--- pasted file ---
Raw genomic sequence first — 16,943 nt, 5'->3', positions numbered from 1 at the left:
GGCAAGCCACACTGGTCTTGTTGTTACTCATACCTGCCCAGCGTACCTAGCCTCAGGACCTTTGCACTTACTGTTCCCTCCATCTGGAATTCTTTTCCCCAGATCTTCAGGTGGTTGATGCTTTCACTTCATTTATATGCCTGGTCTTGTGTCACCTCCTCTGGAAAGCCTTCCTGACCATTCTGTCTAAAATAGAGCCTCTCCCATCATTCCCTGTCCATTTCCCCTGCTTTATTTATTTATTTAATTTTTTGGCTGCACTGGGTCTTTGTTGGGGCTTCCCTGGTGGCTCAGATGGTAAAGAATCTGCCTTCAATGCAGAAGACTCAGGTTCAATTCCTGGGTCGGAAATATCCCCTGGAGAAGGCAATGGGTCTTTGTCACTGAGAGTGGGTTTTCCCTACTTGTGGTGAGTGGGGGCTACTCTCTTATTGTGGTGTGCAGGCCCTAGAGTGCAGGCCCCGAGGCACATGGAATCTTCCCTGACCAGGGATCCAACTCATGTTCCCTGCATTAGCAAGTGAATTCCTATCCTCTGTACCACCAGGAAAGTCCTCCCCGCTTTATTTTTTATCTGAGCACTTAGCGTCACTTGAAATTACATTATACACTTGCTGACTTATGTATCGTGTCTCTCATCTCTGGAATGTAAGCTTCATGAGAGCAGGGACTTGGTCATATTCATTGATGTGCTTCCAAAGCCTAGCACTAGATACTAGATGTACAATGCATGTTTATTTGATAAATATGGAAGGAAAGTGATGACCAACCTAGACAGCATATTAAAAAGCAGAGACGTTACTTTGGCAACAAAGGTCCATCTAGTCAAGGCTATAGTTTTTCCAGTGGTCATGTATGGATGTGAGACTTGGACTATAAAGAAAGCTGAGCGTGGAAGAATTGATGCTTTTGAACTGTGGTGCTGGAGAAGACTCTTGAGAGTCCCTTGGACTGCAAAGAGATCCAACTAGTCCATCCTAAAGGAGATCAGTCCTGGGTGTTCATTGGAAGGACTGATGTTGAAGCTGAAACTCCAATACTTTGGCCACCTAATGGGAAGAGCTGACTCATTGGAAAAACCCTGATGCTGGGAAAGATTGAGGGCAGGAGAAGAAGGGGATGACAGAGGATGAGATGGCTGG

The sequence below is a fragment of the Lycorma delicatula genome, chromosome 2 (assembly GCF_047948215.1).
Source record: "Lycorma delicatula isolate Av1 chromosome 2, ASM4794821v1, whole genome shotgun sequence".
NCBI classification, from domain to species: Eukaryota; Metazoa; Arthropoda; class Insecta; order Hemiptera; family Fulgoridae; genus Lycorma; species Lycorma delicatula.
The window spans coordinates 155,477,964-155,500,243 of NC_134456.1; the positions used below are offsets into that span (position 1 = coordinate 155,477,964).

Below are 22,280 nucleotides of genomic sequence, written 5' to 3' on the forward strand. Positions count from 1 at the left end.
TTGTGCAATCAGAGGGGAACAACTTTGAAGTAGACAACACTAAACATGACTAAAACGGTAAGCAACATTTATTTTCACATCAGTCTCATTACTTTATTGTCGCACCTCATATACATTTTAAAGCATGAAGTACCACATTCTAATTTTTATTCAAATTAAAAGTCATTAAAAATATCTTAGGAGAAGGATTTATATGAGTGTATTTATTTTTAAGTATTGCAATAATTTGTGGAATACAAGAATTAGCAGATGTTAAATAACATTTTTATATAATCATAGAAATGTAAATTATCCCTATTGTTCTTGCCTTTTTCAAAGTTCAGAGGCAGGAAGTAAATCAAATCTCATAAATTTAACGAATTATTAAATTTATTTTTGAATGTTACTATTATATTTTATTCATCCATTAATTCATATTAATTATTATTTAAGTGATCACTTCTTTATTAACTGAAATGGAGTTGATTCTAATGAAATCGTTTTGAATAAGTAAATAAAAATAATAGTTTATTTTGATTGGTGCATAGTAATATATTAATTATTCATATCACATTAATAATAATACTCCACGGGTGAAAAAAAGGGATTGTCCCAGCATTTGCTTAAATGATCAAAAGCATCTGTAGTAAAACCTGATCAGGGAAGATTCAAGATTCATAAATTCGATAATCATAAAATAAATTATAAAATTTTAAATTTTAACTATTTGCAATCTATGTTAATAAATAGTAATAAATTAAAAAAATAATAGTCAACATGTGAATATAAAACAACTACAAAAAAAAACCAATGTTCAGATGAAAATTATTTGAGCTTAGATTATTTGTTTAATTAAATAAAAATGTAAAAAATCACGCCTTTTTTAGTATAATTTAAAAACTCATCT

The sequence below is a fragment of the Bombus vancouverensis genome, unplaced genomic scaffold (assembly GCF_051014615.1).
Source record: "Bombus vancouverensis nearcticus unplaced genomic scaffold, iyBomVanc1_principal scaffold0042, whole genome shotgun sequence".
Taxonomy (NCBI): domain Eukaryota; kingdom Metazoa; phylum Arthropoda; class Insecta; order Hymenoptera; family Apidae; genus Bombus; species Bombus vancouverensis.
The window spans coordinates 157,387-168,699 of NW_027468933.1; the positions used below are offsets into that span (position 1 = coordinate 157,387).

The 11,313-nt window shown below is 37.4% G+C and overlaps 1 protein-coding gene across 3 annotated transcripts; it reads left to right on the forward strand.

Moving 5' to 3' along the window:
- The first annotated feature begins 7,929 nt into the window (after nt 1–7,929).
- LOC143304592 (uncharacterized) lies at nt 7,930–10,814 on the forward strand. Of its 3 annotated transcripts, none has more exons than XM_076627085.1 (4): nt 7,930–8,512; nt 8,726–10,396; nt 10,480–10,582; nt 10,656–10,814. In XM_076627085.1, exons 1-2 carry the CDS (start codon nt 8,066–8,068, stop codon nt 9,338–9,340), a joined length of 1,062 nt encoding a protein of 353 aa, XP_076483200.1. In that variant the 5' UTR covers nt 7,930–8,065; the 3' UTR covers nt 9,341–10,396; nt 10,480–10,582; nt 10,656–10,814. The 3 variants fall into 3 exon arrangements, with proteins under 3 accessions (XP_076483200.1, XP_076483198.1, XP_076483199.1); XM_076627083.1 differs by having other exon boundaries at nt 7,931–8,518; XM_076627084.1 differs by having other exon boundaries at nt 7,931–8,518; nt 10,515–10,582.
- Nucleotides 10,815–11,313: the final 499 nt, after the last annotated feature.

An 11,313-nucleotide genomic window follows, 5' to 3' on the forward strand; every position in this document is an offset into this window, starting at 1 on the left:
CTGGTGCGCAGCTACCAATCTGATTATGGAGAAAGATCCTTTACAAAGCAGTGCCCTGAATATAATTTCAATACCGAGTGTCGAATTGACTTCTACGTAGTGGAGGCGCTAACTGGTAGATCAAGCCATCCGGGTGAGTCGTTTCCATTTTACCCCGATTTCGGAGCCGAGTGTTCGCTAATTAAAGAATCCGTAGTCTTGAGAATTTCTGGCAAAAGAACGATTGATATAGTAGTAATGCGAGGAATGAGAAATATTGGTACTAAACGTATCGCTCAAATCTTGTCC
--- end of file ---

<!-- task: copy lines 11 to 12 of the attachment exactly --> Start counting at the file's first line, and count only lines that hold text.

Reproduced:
Taxonomy (NCBI): domain Eukaryota; kingdom Metazoa; phylum Arthropoda; class Insecta; order Hymenoptera; family Apidae; genus Bombus; species Bombus vancouverensis.
The window spans coordinates 157,387-168,699 of NW_027468933.1; the positions used below are offsets into that span (position 1 = coordinate 157,387).